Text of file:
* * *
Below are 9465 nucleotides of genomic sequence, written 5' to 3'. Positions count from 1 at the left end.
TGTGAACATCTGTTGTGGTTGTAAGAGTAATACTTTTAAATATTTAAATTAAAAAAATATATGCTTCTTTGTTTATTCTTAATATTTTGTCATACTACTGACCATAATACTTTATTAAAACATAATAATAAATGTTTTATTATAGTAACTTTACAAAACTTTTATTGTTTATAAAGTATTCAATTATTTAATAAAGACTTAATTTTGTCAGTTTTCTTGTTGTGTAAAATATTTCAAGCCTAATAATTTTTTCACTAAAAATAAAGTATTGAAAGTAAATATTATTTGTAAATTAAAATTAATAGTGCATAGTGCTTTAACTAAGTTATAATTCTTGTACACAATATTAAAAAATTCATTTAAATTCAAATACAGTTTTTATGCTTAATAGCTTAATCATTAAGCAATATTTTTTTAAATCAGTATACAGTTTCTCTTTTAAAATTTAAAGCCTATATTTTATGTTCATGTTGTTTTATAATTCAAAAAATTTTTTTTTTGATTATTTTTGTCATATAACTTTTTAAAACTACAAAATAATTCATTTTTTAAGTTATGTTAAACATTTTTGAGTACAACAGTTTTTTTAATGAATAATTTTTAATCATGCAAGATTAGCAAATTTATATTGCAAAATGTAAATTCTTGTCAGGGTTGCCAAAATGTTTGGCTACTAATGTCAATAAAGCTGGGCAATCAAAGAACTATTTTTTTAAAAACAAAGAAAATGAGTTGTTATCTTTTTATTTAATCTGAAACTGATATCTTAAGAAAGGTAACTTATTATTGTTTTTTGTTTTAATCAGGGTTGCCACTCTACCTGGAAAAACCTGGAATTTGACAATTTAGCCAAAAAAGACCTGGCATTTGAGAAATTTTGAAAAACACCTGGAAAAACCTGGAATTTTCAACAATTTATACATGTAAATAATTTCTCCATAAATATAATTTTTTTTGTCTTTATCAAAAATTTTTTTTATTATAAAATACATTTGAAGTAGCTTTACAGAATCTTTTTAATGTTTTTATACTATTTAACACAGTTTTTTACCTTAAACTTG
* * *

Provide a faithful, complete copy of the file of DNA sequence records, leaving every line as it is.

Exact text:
Below are 9465 nucleotides of genomic sequence, written 5' to 3'. Positions count from 1 at the left end.
TGTGAACATCTGTTGTGGTTGTAAGAGTAATACTTTTAAATATTTAAATTAAAAAAATATATGCTTCTTTGTTTATTCTTAATATTTTGTCATACTACTGACCATAATACTTTATTAAAACATAATAATAAATGTTTTATTATAGTAACTTTACAAAACTTTTATTGTTTATAAAGTATTCAATTATTTAATAAAGACTTAATTTTGTCAGTTTTCTTGTTGTGTAAAATATTTCAAGCCTAATAATTTTTTCACTAAAAATAAAGTATTGAAAGTAAATATTATTTGTAAATTAAAATTAATAGTGCATAGTGCTTTAACTAAGTTATAATTCTTGTACACAATATTAAAAAATTCATTTAAATTCAAATACAGTTTTTATGCTTAATAGCTTAATCATTAAGCAATATTTTTTTAAATCAGTATACAGTTTCTCTTTTAAAATTTAAAGCCTATATTTTATGTTCATGTTGTTTTATAATTCAAAAAATTTTTTTTTTGATTATTTTTGTCATATAACTTTTTAAAACTACAAAATAATTCATTTTTTAAGTTATGTTAAACATTTTTGAGTACAACAGTTTTTTTAATGAATAATTTTTAATCATGCAAGATTAGCAAATTTATATTGCAAAATGTAAATTCTTGTCAGGGTTGCCAAAATGTTTGGCTACTAATGTCAATAAAGCTGGGCAATCAAAGAACTATTTTTTTAAAAACAAAGAAAATGAGTTGTTATCTTTTTATTTAATCTGAAACTGATATCTTAAGAAAGGTAACTTATTATTGTTTTTTGTTTTAATCAGGGTTGCCACTCTACCTGGAAAAACCTGGAATTTGACAATTTAGCCAAAAAAGACCTGGCATTTGAGAAATTTTGAAAAACACCTGGAAAAACCTGGAATTTTCAACAATTTATACATGTAAATAATTTCTCCATAAATATAATTTTTTTTGTCTTTATCAAAAATTTTTTTTATTATAAAATACATTTGAAGTAGCTTTACAGAATCTTTTTAATGTTTTTATACTATTTAACACAGTTTTTTACCTTAAACTTG